Do the anatomical differences between men and women—sex organs, facial hair, and the like—extend to our brains? The question has been as difficult to answer as it has been controversial. Now, the largest brain-imaging study of its kind indeed finds some sex-specific patterns, but overall more similarities than differences. The work raises new questions about how brain differences between the sexes may influence intelligence and behavior.
For decades, brain scientists have noticed that on average, male brains tend to have slightly higher total brain volume than female ones, even when corrected for males’ larger average body size. But it has proved notoriously tricky to pin down exactly which substructures within the brain are more or less voluminous. Most studies have looked at relatively small sample sizes—typically fewer than 100 brains—making large-scale conclusions impossible.
In the new study, a team of researchers led by psychologist Stuart Ritchie, a postdoctoral fellow at the University of Edinburgh, turned to data from UK Biobank, an ongoing, long-term biomedical study of people living in the United Kingdom with 500,000 enrollees. A subset of those enrolled in the study underwent brain scans using MRI. In 2750 women and 2466 men aged 44–77, Ritchie and his colleagues examined the volumes of 68 regions within the brain, as well as the thickness of the cerebral cortex, the brain’s wrinkly outer layer thought to be important in consciousness, language, memory, perception, and other functions.
Adjusting for age, on average, they found that women tended to have significantly thicker cortices than men. Thicker cortices have been associated with higher scores on a variety of cognitive and general intelligence tests. Meanwhile, men had higher brain volumes than women in every subcortical region they looked at, including the hippocampus (which plays broad roles in memory and spatial awareness), the amygdala (emotions, memory, and decision-making), striatum (learning, inhibition, and reward-processing), and thalamus (processing and relaying sensory information to other parts of the brain).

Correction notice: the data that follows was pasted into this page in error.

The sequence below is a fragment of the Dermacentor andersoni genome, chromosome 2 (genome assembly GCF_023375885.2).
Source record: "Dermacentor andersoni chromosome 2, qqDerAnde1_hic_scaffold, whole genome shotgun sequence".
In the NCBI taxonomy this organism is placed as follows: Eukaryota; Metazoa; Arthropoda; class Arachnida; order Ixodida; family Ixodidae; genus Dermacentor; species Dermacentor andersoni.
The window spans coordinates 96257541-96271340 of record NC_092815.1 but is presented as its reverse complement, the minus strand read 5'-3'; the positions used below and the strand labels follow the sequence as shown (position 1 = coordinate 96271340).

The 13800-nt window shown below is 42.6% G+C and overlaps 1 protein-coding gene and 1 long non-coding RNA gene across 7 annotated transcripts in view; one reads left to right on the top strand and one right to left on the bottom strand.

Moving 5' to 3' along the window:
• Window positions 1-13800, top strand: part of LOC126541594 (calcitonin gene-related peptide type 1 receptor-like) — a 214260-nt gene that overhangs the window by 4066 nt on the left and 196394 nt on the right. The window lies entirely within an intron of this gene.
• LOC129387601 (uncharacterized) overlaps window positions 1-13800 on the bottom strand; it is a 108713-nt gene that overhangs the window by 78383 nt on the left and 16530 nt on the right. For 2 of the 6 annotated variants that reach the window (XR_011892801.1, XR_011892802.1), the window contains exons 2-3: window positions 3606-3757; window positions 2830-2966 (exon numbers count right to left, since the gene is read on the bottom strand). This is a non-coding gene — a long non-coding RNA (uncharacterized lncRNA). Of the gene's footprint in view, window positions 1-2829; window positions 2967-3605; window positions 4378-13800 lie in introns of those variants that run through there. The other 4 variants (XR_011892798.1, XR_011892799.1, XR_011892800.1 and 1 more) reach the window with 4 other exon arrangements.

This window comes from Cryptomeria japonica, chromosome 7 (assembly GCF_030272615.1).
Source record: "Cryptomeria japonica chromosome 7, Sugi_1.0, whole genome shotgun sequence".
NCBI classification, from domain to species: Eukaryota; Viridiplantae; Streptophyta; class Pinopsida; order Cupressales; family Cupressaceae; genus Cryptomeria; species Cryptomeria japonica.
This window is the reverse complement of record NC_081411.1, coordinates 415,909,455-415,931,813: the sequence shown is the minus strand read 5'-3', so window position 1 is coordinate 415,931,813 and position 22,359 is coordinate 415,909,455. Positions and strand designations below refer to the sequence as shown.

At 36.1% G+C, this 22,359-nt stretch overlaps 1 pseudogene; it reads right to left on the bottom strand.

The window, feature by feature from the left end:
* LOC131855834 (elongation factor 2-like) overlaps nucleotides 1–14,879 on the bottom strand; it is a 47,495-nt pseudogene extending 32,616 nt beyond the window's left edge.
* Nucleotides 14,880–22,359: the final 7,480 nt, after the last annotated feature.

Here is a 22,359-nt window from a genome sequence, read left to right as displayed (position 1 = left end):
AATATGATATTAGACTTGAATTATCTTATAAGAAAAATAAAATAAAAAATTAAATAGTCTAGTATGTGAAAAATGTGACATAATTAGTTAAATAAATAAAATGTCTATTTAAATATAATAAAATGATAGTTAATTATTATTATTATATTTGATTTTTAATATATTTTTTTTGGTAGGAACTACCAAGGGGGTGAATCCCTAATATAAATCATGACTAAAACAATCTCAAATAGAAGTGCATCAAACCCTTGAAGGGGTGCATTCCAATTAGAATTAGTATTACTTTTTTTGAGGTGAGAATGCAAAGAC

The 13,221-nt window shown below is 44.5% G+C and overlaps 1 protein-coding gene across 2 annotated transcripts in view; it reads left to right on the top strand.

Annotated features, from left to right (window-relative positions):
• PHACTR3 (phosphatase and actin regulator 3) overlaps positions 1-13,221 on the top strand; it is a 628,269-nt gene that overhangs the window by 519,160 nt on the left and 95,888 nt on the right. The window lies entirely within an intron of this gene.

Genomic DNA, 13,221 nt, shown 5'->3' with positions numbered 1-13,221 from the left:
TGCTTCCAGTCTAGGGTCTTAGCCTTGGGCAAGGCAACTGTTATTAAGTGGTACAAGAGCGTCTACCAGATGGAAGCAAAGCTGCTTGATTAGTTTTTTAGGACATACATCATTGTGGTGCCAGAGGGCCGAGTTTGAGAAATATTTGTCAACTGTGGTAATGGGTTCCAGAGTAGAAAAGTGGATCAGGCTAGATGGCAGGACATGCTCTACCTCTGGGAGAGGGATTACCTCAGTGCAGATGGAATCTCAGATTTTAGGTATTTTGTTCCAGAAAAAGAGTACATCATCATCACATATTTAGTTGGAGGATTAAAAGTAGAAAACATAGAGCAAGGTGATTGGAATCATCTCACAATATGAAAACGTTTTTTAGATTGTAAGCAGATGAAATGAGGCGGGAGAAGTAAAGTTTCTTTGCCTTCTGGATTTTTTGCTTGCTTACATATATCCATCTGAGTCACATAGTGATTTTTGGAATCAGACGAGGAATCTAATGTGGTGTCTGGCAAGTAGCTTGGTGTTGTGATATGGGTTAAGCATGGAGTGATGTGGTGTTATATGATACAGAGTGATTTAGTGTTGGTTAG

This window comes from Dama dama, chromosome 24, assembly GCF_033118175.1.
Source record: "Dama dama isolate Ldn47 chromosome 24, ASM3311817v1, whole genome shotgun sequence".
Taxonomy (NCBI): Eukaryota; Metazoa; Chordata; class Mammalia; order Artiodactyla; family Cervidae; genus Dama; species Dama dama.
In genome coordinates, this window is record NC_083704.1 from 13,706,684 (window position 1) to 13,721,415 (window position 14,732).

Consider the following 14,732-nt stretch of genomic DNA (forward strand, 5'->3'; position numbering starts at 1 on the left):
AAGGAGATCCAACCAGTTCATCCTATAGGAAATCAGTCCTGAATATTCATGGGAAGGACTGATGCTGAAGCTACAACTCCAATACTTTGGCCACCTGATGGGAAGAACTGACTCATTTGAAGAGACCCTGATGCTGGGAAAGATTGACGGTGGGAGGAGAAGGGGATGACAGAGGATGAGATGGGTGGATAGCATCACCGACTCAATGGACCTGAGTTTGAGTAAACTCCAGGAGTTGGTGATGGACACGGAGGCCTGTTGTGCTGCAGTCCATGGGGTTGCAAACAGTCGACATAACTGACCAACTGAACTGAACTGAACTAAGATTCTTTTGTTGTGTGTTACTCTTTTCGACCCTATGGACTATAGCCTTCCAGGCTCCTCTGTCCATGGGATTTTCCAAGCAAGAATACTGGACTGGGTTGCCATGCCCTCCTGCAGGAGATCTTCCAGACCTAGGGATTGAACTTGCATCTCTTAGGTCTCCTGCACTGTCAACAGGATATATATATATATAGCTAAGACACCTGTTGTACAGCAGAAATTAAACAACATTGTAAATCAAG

When the researchers adjusted the numbers to look at the subcortical regions relative to overall brain size, the comparisons became much closer: There were only 14 regions where men had higher brain volume and 10 regions where women did.
Volumes and cortical thickness between men also tended to vary much more than they did between women, the researchers report this month in a paper posted to the bioRxiv server, which makes articles available before they have been peer reviewed.
That’s intriguing because it lines up with previous work looking at sex and IQ tests. “[That previous study] finds no average difference in intelligence, but males were more variable than females,” Ritchie says. “This is why our finding that male participants’ brains were, in most measures, more variable than female participants’ brains is so interesting. It fits with a lot of other evidence that seems to point toward males being more variable physically and mentally.”
Despite the study’s consistent sex-linked patterns, the researchers also found considerable overlap between men and women in brain volume and cortical thickness, just as you might find in height. In other words, just by looking at the brain scan, or height, of someone plucked at random from the study, researchers would be hard pressed to say whether it came from a man or woman. That suggests both sexes’ brains are far more similar than they are different.
The study didn’t account for whether participants’ gender matched their biological designation as male or female.
The study’s sheer size makes the results convincing, writes Amber Ruigrok, a neuroscientist at the University of Cambridge in the United Kingdom who has studied sex differences in the brain, in an email to Science. “Larger overall volumes in males and higher cortical thickness in females fits with findings from previous research. But since previous research mostly used relatively small sample sizes, this study confirms these predictions.”
Ruigrok notes one factor that should be addressed in future studies: menopause. Many of the women in the study were in the age range of the stages of menopause, and hormonal fluctuations have been shown to influence brain structures. That may have played some role in the sex differences noted in the study, she says.
The controversial—and still unsettled—question is whether these patterns mean anything to intelligence or behavior. Though popular culture is replete with supposed examples of intellectual and behavioral differences between the sexes, only a few, like higher physical aggression in men, have been borne out by scientific research.
For the moment, Ritchie says his work isn’t equipped to answer such heady questions: He is focused on accurately describing the differences in the male and female brain, not speculating on what they could mean.